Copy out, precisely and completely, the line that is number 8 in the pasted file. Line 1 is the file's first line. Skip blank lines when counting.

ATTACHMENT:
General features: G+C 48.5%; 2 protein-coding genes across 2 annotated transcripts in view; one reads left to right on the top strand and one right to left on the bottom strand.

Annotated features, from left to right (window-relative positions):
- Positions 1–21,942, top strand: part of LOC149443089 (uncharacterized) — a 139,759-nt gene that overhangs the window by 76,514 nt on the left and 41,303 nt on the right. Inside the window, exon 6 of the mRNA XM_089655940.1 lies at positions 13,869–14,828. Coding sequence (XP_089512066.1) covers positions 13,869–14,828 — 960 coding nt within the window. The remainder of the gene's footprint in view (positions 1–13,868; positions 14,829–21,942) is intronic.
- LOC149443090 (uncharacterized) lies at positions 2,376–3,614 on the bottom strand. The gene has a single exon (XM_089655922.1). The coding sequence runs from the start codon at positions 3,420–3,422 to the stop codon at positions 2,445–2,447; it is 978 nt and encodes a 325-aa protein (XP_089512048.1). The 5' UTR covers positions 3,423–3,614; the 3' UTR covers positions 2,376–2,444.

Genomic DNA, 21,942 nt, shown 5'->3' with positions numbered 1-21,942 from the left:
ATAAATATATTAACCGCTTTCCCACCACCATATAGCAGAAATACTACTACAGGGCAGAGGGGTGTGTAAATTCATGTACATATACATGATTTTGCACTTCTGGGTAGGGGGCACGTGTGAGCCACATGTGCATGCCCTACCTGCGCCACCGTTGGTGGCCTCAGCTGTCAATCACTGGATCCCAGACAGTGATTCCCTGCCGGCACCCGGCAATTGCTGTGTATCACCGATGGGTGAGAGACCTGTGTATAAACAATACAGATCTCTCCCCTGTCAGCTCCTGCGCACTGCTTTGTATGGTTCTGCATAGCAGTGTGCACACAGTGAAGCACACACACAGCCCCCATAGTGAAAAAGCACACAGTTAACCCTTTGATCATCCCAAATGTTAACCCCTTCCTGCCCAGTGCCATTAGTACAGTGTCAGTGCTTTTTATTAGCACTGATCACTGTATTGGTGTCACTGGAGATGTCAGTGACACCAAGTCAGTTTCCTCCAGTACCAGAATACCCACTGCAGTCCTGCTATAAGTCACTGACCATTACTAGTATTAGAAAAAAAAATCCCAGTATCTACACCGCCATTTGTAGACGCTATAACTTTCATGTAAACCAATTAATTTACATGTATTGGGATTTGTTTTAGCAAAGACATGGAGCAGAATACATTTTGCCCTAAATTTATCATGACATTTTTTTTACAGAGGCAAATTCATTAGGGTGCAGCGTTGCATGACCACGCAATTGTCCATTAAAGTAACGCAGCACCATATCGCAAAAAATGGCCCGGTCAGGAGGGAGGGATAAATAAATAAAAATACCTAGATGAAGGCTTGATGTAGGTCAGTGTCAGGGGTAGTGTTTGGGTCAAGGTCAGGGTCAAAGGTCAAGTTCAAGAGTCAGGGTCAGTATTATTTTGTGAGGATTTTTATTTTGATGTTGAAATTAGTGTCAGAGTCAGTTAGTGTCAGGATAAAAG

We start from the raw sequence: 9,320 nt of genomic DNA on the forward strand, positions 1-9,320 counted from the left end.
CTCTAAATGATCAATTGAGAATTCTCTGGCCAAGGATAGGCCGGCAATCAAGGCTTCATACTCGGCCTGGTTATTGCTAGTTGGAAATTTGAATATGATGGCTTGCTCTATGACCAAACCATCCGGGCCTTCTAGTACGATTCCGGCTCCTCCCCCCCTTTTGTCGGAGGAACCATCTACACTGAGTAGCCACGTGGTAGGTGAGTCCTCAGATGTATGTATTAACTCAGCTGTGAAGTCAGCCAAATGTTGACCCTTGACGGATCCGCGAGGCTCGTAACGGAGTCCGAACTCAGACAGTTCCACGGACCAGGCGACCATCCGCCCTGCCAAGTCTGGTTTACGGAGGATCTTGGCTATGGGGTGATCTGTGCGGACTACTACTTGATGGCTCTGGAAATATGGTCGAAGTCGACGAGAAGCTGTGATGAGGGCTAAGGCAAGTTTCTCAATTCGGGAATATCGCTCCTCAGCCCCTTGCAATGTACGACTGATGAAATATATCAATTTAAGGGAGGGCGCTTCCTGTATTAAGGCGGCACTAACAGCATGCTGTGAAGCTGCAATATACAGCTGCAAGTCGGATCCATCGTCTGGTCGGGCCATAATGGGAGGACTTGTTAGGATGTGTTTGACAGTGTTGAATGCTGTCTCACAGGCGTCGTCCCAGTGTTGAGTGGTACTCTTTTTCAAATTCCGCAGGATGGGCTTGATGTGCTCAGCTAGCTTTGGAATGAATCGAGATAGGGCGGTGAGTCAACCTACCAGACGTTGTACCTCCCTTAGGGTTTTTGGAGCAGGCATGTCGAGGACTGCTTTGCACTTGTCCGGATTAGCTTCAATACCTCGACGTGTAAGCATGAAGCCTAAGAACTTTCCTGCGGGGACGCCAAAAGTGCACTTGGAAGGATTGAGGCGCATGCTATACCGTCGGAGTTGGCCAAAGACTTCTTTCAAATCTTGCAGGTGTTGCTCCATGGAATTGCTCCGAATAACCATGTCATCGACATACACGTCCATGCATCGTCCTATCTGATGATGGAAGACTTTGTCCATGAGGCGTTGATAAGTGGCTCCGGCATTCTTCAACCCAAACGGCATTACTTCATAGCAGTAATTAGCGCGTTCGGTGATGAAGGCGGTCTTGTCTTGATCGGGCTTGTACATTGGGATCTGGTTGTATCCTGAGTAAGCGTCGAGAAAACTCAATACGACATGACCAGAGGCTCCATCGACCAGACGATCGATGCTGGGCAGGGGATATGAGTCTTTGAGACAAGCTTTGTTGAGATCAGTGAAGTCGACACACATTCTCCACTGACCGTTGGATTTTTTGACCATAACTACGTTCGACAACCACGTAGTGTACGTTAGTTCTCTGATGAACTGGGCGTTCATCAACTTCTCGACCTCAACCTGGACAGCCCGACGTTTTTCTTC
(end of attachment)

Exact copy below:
CTCTAAATGATCAATTGAGAATTCTCTGGCCAAGGATAGGCCGGCAATCAAGGCTTCATACTCGGCCTGGTTATTGCTAGTTGGAAATTTGAATATGATGGCTTGCTCTATGACCAAACCATCCGGGCCTTCTAGTACGATTCCGGCTCCTCCCCCCCTTTTGTCGGAGGAACCATCTACACTGAGTAGCCACGTGGTAGGTGAGTCCTCAGATGTATGTATTAACTCAGCTGTGAAGTCAGCCAAATGTTGACCCTTGACGGATCCGCGAGGCTCGTAACGGAGTCCGAACTCAGACAGTTCCACGGACCAGGCGACCATCCGCCCTGCCAAGTCTGGTTTACGGAGGATCTTGGCTATGGGGTGATCTGTGCGGACTACTACTTGATGGCTCTGGAAATATGGTCGAAGTCGACGAGAAGCTGTGATGAGGGCTAAGGCAAGTTTCTCAATTCGGGAATATCGCTCCTCAGCCCCTTGCAATGTACGACTGATGAAATATATCAATTTAAGGGAGGGCGCTTCCTGTATTAAGGCGGCACTAACAGCATGCTGTGAAGCTGCAATATACAGCTGCAAGTCGGATCCATCGTCTGGTCGGGCCATAATGGGAGGACTTGTTAGGATGTGTTTGACAGTGTTGAATGCTGTCTCACAGGCGTCGTCCCAGTGTTGAGTGGTACTCTTTTTCAAATTCCGCAGGATGGGCTTGATGTGCTCAGCTAGCTTTGGAATGAATCGAGATAGGGCGGTGAGTCAACCTACCAGACGTTGTACCTCCCTTAGGGTTTTTGGAGCAGGCATGTCGAGGACTGCTTTGCACTTGTCCGGATTAGCTTCAATACCTCGACGTGTAAGCATGAAGCCTAAGAACTTTCCTGCGGGGACGCCAAAAGTGCACTTGGAAGGATTGAGGCGCATGCTATACCGTCGGAGTTGGCCAAAGACTTCTTTCAAATCTTGCAGGTGTTGCTCCATGGAATTGCTCCGAATAACCATGTCATCGACATACACGTCCATGCATCGTCCTATCTGATGATGGAAGACTTTGTCCATGAGGCGTTGATAAGTGGCTCCGGCATTCTTCAACCCAAACGGCATTACTTCATAGCAGTAATTAGCGCGTTCGGTGATGAAGGCGGTCTTGTCTTGATCGGGCTTGTACATTGGGATCTGGTTGTATCCTGAGTAAGCGTCGAGAAAACTCAATACGACATGACCAGAGGCTCCATCGACCAGACGATCGATGCTGGGCAGGGGATATGAGTCTTTGAGACAAGCTTTGTTGAGATCAGTGAAGTCGACACACATTCTCCACTGACCGTTGGATTTTTTGACCATAACTACGTTCGACAACCACGTAGTGTACGTTAGTTCTCTGATGAACTGGGCGTTCATCAACTTCTCGACCTCAACCTGGACAGCCCGACGTTTTTCTTC